Trends in Copyright Infringement Offer a Lesson in Merit

There has been a large amount of talk lately about copyright infringement. SOPA and PIPA recently illustrated how ill-equipped the federal government is to handle the complexities and minutiae of maintaining an analog copyright system in a digital society. Recently, Banksy’s dispatch  – adapted from his books Cut it Out and Wall and Piece, eloquently articulated relationship between advertising, infringement and the plight of the modern consumer and starting me thinking.

We are definitely in a transitional period (and perhaps we will forever be), because technology has changed a rate most senior and respected offices of government cannot maintain. With inadequate regulation, copyright infringement runs rampant online, governed mainly by the tenacity of the copyright holder. Many artists and organizations only pursue infringement cases under extreme circumstances, while some have embraced infringement as a necessary characteristic of media in an information-saturated society.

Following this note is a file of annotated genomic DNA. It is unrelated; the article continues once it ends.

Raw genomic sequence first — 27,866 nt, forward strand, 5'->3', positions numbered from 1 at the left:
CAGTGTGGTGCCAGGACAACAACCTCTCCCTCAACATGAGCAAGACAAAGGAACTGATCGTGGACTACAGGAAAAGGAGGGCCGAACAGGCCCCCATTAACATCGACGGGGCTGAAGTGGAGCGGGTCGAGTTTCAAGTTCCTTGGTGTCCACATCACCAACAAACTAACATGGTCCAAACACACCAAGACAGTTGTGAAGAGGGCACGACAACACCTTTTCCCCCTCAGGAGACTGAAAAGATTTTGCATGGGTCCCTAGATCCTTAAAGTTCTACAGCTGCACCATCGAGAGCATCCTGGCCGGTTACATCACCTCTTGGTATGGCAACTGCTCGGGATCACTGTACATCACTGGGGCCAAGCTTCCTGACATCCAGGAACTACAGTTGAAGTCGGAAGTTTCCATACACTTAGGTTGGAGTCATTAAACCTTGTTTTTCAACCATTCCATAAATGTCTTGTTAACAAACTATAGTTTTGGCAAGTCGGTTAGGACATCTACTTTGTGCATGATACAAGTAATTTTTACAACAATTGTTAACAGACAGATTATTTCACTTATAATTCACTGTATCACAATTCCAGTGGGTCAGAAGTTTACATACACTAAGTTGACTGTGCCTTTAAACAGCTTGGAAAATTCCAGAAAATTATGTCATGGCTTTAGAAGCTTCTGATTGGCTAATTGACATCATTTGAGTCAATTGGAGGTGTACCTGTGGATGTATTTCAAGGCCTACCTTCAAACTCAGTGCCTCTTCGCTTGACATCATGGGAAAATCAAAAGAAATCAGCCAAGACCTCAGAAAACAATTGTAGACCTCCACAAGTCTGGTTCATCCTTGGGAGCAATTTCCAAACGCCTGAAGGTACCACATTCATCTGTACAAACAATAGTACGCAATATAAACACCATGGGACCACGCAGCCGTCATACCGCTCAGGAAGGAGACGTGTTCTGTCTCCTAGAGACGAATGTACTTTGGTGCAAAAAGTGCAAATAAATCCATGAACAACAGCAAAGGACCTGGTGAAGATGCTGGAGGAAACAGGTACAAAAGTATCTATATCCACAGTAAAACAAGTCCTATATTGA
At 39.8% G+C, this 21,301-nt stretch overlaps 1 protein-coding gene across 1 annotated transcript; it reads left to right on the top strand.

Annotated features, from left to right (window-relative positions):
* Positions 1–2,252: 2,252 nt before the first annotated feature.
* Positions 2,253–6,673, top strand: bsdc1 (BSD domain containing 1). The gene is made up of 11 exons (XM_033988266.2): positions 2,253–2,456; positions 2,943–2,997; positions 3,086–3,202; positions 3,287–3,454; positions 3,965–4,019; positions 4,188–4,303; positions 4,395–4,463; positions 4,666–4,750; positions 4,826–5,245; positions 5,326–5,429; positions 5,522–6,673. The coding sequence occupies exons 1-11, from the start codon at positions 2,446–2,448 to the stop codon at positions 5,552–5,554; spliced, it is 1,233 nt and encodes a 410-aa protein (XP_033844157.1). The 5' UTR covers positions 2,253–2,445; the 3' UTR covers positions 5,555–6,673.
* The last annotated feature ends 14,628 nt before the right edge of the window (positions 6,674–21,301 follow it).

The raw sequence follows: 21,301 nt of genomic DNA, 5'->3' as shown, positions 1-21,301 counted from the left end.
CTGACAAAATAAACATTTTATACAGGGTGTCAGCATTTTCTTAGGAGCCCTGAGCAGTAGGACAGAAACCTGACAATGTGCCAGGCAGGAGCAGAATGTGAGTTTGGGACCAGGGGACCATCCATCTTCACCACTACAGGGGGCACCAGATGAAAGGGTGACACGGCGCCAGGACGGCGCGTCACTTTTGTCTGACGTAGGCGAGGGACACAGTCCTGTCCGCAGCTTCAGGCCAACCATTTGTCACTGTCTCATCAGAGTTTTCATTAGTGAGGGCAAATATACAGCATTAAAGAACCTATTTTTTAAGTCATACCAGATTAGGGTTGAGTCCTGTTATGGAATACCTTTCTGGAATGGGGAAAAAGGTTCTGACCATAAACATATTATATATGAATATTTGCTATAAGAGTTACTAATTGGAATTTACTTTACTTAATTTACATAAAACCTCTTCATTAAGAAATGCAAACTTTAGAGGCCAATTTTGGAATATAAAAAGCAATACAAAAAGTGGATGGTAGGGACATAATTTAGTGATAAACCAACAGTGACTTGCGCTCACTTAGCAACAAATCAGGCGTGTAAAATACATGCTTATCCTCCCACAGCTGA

The success with which we’re solving this problem is debatable, but in the meantime an unlikely meritocracy has developed. A look at trends in copyright infringement seem to show that if a brand is well-liked, trending infringements against its properties toward homage rather than mockery, and therefor require less energy and budget to police.

Trends occur when large numbers of people agree on things. Brands like Apple and Steve Jobs and videogame fan having higher trends in positive “feedback” from the Internet community. More notorious brands like BPMcDonalds, and Walmart seem to enjoy far less generosity in their social commentary because the commit actions considered less reputable by the general public.

Perhaps, in the absence of official and reasonable management of infringement, brands should attempt to be good citizens. They would have far less to worry about if they weren’t hiding secrets, lying to customers or burying scandals.

The moral of this story? Even billions of dollars in advertising investment can’t overcome public opinion, and brands may do better to act right and avoid negative infringement than to litigate respect.